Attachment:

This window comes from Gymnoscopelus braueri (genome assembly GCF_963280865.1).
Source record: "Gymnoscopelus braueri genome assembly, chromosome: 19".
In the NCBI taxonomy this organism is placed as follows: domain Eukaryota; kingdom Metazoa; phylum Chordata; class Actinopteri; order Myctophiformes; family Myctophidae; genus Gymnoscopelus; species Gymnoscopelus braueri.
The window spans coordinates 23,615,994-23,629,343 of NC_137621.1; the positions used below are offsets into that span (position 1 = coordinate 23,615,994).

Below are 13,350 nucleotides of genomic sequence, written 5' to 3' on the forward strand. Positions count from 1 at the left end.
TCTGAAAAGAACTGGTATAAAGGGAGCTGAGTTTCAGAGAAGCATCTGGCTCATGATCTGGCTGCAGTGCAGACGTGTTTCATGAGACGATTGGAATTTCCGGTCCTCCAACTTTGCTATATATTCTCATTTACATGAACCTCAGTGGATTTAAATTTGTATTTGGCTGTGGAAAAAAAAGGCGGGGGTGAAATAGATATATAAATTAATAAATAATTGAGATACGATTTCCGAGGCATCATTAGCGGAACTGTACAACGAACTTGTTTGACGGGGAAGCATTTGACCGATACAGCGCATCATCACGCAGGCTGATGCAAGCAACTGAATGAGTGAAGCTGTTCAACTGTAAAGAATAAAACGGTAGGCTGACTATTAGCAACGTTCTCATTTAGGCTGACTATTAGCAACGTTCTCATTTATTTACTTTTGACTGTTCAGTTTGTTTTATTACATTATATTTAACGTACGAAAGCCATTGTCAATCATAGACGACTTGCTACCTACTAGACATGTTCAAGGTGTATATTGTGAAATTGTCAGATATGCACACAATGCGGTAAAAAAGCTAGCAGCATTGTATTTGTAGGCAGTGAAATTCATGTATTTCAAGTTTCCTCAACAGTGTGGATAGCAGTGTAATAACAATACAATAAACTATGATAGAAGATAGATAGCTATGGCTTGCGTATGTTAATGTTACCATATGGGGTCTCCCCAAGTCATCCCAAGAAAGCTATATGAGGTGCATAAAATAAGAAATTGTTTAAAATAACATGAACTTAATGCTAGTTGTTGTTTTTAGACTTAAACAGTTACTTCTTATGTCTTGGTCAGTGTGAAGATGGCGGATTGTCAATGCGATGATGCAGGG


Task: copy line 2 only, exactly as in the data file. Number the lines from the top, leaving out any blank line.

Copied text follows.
Source record: "Gymnoscopelus braueri genome assembly, chromosome: 19".